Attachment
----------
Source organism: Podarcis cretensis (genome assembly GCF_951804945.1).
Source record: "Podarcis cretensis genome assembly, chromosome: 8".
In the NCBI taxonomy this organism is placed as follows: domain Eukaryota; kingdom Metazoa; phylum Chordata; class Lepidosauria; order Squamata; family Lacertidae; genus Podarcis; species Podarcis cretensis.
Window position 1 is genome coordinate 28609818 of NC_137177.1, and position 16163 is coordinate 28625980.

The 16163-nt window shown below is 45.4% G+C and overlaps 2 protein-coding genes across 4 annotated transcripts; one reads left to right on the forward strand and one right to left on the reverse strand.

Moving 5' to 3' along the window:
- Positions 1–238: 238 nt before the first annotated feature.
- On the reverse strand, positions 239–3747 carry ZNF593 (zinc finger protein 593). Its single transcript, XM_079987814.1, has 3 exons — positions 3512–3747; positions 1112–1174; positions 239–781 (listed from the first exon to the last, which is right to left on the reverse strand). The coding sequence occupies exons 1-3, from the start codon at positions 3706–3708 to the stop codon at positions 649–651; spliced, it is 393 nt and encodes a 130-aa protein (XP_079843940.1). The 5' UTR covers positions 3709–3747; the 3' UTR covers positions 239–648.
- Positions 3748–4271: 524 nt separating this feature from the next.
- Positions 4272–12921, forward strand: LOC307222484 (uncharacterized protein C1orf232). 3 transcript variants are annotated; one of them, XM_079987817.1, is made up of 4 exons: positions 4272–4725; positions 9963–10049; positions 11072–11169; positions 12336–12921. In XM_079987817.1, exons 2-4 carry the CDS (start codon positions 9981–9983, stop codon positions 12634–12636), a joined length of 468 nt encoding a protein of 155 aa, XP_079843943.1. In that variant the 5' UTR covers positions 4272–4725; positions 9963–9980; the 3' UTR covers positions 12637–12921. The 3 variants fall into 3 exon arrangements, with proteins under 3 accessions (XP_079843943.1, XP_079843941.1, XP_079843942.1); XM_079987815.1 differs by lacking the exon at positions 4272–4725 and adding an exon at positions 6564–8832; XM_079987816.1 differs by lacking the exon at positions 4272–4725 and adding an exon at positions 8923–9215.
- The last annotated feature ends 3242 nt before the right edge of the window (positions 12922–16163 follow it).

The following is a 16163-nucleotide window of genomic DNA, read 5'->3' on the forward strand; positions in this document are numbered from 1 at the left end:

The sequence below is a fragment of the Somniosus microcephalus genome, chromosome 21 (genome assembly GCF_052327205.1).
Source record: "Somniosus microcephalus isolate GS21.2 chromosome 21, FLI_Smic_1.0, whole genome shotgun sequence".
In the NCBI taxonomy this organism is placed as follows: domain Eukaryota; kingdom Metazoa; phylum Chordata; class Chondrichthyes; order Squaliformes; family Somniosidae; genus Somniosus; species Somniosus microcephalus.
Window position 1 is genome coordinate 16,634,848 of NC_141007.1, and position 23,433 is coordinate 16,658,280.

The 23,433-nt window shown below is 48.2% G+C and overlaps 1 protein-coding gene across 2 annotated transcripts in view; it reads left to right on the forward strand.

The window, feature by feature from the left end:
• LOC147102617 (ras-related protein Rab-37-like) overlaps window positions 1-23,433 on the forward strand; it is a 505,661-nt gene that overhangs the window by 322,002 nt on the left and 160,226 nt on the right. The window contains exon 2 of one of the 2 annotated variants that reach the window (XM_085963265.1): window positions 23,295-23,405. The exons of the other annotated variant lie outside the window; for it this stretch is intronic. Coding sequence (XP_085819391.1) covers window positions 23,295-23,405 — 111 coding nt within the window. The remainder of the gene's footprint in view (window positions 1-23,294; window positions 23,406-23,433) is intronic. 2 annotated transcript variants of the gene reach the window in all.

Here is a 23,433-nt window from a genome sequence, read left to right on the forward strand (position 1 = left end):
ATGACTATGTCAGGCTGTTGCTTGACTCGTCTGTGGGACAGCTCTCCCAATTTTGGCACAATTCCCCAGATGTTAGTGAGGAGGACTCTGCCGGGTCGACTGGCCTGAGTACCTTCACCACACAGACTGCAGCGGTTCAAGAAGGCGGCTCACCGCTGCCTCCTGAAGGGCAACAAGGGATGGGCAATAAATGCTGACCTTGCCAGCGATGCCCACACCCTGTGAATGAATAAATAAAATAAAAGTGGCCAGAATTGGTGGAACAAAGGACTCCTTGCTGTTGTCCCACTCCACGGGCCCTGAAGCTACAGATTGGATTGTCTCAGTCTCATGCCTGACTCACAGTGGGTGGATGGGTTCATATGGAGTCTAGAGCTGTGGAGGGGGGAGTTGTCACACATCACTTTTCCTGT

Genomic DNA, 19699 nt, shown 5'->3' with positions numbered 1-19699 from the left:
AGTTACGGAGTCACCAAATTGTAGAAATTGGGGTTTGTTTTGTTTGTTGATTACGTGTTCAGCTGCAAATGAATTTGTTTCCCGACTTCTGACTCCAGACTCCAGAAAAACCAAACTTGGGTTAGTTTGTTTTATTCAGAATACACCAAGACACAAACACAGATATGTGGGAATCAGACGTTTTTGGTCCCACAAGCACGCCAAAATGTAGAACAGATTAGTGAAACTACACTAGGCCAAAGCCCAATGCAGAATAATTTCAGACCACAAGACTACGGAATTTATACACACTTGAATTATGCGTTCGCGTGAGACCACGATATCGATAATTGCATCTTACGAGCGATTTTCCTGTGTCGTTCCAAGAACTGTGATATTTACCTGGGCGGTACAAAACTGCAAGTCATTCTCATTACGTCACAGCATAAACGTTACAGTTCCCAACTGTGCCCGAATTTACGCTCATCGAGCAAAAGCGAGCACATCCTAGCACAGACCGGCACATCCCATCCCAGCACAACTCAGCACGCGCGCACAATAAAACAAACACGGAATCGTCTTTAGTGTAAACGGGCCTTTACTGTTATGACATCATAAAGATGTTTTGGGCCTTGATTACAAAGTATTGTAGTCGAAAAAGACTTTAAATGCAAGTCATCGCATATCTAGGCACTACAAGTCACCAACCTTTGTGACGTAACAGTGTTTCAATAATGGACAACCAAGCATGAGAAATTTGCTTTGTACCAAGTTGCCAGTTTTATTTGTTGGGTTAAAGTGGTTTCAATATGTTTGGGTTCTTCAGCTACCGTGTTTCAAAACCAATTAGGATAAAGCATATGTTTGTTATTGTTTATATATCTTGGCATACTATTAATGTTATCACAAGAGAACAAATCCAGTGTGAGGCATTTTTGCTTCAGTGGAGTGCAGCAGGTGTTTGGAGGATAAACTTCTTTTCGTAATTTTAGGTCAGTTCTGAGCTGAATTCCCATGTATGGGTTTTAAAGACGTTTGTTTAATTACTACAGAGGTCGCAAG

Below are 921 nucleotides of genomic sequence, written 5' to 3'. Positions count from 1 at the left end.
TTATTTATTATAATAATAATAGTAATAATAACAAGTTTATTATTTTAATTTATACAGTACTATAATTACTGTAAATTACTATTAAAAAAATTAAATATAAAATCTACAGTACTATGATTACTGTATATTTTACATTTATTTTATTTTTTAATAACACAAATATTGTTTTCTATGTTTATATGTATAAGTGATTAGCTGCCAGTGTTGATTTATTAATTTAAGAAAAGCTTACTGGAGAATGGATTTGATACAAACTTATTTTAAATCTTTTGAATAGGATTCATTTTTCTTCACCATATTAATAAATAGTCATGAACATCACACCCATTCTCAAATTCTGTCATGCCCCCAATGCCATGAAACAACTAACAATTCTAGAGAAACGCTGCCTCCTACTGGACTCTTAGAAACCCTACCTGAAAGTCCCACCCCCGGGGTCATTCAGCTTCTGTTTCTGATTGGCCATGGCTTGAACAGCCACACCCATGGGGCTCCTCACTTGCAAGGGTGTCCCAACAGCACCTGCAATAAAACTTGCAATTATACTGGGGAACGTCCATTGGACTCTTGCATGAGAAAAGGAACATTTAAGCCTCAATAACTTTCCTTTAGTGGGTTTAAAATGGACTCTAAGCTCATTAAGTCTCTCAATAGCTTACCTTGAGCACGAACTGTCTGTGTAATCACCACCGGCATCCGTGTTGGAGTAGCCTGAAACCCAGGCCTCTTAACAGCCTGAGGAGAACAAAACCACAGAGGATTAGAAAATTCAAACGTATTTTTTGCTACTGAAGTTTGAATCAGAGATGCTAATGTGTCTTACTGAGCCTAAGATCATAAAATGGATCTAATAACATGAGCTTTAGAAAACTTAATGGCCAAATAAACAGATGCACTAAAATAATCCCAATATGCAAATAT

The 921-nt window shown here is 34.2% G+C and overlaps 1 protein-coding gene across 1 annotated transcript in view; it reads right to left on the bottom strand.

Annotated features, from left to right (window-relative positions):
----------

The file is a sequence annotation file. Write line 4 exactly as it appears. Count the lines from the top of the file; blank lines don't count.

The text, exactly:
Window position 1 is genome coordinate 28609818 of NC_137177.1, and position 16163 is coordinate 28625980.